When a friend of a loved one passes away, there likely will be a viewing and a funeral or burial the following day. This leaves you with a decision to make: Which one do you attend? The answer will depend on the relationship you had with the person who passed and/or the family, but how do you decide? It’s not always easy, as formal invitations are not sent out for these types of services.
Which Service Should You Attend?
Most funerals incorporate three events — the visitation or wake, the funeral or memorial service, and the burial. The burial is the most personal of the three, and as such may not be appropriate for all guests. Generally only closest members of the deceased’s family and friends will attend the burial. However, everyone from distant relatives and family acquaintances might be invited to the visitation and/or funeral.
When deciding which portions you should attend, consider what your relationship was with the person who passed away.
When you Should Attend the Funeral
As a general rule, if you want to attend the funeral or memorial service and the event is open to guests, you should probably go. Your presence will show support for the family and gives you a chance to remember the person who died. By making the effort to attend the service, you make a gesture that is appreciated by the grieving family and one that they will not forget.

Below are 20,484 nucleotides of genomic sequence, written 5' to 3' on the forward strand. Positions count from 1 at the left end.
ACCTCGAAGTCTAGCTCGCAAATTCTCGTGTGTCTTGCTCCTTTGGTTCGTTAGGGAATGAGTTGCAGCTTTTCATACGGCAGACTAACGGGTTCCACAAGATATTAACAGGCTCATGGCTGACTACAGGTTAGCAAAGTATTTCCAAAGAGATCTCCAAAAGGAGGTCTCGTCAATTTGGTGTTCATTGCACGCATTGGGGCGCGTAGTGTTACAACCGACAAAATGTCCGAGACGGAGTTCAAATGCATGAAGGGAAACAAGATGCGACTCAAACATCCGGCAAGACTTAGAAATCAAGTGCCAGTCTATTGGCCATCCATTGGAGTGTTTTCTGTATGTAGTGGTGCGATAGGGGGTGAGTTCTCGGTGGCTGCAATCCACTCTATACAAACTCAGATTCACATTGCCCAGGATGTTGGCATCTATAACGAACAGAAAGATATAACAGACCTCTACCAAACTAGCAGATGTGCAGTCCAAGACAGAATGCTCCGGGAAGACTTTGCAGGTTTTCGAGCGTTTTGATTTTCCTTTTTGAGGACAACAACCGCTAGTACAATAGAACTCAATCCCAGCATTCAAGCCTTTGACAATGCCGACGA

Even if you did not know the person who died very well, if you have a close relationship with the bereaved it is still appropriate for you to attend the funeral. The visitation offers friends and family a way to help make the grieving family feel supported and cared for, and attending the funeral can show your friend incredible support. If you’re uncomfortable going alone, it’s OK to bring a friend or spouse along with you.
Reasons Not to Attend
There are some situations in which you may not be able to attend, in which case sending flowers to the bereaved family is the next best thing to do. Firstly, if your attendance is going to make members of the grieving family uncomfortable, you should not attend the services. You might also face some logistical complications in getting to the funeral. If you live far away, the effort and expenses involved in trying to get to the funeral might be inappropriate given the relation you have to the person who died or the family.
If you’re feeling conflicted, try asking yourself how you will feel a year from now if you don’t attend. Will you regret it? Or do you think you will be able to say that not attending was the best decision for you and the family?
The most important thing to remember is that if you have known a person well, regardless of your relationship to them, attending a funeral is usually appropriate and a mark of respect that is always cherished. If you cannot go for any reason, send flowers instead, but be sure to accompany them with a letter or card expressing your sincere condolences.